Can you point me to any information or articles that support my belief that hospital practice is now a separate specialty?
Dr. Hospitalist responds: Is a hospitalist practice sufficiently different than that of an office-based internist or cardiologist, so much so that peer-review activities would necessitate at a minimum some involvement of other hospitalists? To answer this question, I think we need to understand the definition of a hospitalist.
I recently heard a doctor describe himself as a hospitalist despite working clinically in the hospital only one month annually. Is he correct in defining himself as a hospitalist? If so, how would we distinguish him from primary care doctors who spend one-twelfth of their work life caring for hospitalized patients?
SHM defines hospitalists as “physicians whose primary professional focus is the general medical care of hospitalized patients. Their activities include patient care, teaching, research, and leadership related to hospital medicine.” Based on this definition, the doctor who spends one month annually caring for inpatients could be a hospitalist if the remainder of his work involved teaching, research, and leadership related to hospital medicine.
In your example, you cite two physicians on the peer-review committee: an office based internist and a cardiologist. Is it reasonable to consider their work similar to or different from that of a hospitalist? In the case of the internist, I think the key point is the fact you described him as office-based. That suggests to me his primary professional focus does not involve hospitalized patients.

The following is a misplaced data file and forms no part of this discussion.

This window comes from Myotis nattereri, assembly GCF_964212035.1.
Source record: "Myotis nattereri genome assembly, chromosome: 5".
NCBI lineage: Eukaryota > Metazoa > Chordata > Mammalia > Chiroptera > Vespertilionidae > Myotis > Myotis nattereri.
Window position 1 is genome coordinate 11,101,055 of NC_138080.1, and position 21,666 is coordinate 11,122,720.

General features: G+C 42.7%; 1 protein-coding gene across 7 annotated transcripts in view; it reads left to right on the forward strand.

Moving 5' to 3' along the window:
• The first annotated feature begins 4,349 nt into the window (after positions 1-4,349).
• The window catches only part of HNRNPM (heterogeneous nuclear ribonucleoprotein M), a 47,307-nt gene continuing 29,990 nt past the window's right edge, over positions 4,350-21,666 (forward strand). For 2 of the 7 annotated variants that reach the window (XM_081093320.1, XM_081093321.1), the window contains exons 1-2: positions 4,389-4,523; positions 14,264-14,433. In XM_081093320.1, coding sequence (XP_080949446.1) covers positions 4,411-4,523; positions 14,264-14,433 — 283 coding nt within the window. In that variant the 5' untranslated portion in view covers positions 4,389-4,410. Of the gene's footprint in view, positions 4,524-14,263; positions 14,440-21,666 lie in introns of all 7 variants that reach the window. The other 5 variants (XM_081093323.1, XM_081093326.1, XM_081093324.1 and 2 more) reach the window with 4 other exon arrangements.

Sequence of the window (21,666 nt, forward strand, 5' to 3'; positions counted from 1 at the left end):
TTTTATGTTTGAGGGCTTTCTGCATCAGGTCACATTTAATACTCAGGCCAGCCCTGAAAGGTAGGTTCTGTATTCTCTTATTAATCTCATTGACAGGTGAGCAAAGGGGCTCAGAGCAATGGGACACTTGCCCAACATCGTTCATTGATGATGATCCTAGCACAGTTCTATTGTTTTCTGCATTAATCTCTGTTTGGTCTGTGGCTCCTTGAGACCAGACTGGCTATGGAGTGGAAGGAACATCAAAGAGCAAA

One could argue that since both the hospitalist and the office-based internist were trained in internal medicine and both have American Board of Internal Medicine certification, they should be considered peers. I would point out that one’s specialty training has nothing to do with the definition of a hospitalist.
Although the majority of hospitalists in this country are internists, many others are family physicians and pediatricians. Some have subspecialty training, some don’t. Even obstetricians and surgeons are defining themselves as hospitalists.
With all that in mind, would we consider the cardiologist a hospitalist? Again, I think it would depend on the nature of the cardiologist practice. If this cardiologist has a primarily outpatient practice, that would be quite different from a hospitalist practice.
What if this cardiologist’s practice primarily is inpatient? I think it is reasonable to think about the scope of these physicians’ practices. Assuming the cardiologist practice is limited to the care of patients with primary cardiac issues, this would be a much narrower scope than that of most hospitalists.
It also is important to consider the training of the hospitalist. Take geriatrics hospitalists, for instance. The scope of their practice may be quite similar to that of a geriatrician who spends the majority of time caring for hospitalized patients.
Does the hospitalist have additional cardiology training? Does the focus of discussion at peer-review committee involve care of patients with primarily cardiac needs? The issue of which physicians should serve on peer-review committees when evaluating hospitalists is a complicated one that demands further scrutiny. TH